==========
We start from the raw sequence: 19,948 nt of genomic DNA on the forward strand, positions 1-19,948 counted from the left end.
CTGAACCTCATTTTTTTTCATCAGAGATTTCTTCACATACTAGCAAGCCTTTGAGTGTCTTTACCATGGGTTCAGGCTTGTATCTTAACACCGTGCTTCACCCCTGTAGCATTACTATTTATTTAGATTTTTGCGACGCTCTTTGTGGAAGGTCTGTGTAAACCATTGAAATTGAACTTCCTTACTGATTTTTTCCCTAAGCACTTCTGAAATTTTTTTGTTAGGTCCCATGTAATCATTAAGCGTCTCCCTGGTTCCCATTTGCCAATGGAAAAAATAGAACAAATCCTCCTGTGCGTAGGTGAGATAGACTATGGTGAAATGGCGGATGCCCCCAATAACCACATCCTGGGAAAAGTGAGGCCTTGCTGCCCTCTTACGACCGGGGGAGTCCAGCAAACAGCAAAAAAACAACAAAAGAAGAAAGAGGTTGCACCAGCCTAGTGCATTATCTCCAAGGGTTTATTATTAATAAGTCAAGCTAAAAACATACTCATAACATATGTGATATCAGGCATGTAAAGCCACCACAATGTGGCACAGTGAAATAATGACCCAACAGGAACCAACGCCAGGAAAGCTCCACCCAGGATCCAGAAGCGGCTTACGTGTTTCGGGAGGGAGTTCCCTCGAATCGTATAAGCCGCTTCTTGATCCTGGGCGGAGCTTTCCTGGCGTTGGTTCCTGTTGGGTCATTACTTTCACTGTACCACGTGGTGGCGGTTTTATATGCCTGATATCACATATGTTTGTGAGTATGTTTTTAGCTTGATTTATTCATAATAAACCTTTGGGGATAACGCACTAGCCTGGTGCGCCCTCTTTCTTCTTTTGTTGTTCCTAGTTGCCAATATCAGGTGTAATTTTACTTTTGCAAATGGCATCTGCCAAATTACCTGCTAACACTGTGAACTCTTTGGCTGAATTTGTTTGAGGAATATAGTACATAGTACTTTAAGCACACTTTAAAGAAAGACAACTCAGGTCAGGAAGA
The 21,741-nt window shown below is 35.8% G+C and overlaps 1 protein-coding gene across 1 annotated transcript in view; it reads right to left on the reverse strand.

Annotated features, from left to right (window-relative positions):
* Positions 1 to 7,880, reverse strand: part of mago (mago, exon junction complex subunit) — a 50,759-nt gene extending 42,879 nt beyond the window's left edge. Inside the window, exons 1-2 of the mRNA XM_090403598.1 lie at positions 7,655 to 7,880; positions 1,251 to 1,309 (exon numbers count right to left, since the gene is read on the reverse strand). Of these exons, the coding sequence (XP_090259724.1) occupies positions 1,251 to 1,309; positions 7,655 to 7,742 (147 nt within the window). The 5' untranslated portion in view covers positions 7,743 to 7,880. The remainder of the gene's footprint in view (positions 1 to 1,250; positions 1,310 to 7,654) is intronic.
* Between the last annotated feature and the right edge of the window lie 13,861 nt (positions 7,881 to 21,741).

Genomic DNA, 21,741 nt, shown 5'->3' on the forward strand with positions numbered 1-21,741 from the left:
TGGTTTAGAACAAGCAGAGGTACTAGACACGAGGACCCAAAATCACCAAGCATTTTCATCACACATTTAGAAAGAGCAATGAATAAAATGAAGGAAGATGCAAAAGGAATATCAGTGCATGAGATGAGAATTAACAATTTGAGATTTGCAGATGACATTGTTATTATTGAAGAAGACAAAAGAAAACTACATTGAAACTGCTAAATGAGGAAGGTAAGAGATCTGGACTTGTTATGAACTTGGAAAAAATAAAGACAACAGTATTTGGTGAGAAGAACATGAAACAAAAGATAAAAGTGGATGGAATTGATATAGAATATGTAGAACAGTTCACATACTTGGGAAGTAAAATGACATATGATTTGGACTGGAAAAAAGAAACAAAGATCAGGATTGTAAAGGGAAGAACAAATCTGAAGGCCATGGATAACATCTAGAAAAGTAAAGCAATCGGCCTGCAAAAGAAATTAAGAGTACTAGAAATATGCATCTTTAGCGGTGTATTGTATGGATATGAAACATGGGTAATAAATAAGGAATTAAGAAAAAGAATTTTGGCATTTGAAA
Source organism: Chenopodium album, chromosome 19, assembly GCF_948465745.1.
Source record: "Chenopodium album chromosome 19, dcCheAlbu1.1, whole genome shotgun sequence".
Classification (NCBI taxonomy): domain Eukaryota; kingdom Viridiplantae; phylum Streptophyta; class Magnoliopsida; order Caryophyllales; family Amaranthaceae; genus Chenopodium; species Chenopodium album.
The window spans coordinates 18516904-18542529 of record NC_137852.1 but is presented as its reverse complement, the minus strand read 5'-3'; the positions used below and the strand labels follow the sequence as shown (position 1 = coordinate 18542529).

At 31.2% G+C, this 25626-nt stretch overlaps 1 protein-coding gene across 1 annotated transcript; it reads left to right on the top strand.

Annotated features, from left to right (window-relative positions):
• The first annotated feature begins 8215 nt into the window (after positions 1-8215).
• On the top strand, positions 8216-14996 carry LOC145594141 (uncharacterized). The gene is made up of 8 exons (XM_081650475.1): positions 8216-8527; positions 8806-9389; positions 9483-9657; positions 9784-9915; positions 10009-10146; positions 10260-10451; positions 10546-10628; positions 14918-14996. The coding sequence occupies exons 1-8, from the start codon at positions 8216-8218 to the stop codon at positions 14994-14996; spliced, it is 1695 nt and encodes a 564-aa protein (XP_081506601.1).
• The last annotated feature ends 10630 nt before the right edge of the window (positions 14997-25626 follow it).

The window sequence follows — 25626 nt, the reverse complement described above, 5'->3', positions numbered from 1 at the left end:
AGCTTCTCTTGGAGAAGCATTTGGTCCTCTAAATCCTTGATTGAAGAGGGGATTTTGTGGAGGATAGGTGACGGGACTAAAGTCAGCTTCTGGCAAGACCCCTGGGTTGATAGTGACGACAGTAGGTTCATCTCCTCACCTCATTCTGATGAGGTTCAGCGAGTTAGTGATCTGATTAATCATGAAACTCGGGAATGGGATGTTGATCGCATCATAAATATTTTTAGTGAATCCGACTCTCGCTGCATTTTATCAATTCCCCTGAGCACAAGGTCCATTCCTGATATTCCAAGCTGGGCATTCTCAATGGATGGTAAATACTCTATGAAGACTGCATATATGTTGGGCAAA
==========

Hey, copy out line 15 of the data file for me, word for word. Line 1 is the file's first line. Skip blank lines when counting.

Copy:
• The first annotated feature begins 8215 nt into the window (after positions 1-8215).